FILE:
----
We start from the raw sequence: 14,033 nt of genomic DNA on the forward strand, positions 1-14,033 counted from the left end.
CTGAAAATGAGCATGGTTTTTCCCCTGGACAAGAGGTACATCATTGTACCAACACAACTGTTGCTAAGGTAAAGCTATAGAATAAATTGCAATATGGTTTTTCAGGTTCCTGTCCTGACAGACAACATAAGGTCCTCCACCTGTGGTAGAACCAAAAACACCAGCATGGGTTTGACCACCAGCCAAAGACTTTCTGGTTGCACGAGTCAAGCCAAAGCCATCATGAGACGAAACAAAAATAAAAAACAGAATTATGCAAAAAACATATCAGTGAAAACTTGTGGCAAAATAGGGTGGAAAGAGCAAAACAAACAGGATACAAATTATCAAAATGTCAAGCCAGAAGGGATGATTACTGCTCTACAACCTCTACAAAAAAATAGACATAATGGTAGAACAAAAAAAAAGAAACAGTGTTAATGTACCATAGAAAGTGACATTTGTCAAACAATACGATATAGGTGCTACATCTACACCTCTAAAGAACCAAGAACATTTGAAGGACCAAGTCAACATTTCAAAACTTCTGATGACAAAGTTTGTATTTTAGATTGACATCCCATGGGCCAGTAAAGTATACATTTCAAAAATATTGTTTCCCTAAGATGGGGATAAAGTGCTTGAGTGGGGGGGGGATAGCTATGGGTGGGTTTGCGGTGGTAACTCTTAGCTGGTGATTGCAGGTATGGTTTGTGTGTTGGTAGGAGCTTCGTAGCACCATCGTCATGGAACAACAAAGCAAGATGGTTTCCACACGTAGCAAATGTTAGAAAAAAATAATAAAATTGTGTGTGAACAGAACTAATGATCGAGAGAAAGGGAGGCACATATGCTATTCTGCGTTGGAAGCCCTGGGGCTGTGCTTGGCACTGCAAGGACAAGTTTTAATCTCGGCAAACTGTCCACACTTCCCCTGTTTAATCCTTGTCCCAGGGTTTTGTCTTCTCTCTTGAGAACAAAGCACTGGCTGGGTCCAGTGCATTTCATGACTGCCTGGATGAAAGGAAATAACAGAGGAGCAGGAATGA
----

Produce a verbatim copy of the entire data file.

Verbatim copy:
We start from the raw sequence: 14,033 nt of genomic DNA on the forward strand, positions 1-14,033 counted from the left end.
CTGAAAATGAGCATGGTTTTTCCCCTGGACAAGAGGTACATCATTGTACCAACACAACTGTTGCTAAGGTAAAGCTATAGAATAAATTGCAATATGGTTTTTCAGGTTCCTGTCCTGACAGACAACATAAGGTCCTCCACCTGTGGTAGAACCAAAAACACCAGCATGGGTTTGACCACCAGCCAAAGACTTTCTGGTTGCACGAGTCAAGCCAAAGCCATCATGAGACGAAACAAAAATAAAAAACAGAATTATGCAAAAAACATATCAGTGAAAACTTGTGGCAAAATAGGGTGGAAAGAGCAAAACAAACAGGATACAAATTATCAAAATGTCAAGCCAGAAGGGATGATTACTGCTCTACAACCTCTACAAAAAAATAGACATAATGGTAGAACAAAAAAAAAGAAACAGTGTTAATGTACCATAGAAAGTGACATTTGTCAAACAATACGATATAGGTGCTACATCTACACCTCTAAAGAACCAAGAACATTTGAAGGACCAAGTCAACATTTCAAAACTTCTGATGACAAAGTTTGTATTTTAGATTGACATCCCATGGGCCAGTAAAGTATACATTTCAAAAATATTGTTTCCCTAAGATGGGGATAAAGTGCTTGAGTGGGGGGGGGATAGCTATGGGTGGGTTTGCGGTGGTAACTCTTAGCTGGTGATTGCAGGTATGGTTTGTGTGTTGGTAGGAGCTTCGTAGCACCATCGTCATGGAACAACAAAGCAAGATGGTTTCCACACGTAGCAAATGTTAGAAAAAAATAATAAAATTGTGTGTGAACAGAACTAATGATCGAGAGAAAGGGAGGCACATATGCTATTCTGCGTTGGAAGCCCTGGGGCTGTGCTTGGCACTGCAAGGACAAGTTTTAATCTCGGCAAACTGTCCACACTTCCCCTGTTTAATCCTTGTCCCAGGGTTTTGTCTTCTCTCTTGAGAACAAAGCACTGGCTGGGTCCAGTGCATTTCATGACTGCCTGGATGAAAGGAAATAACAGAGGAGCAGGAATGA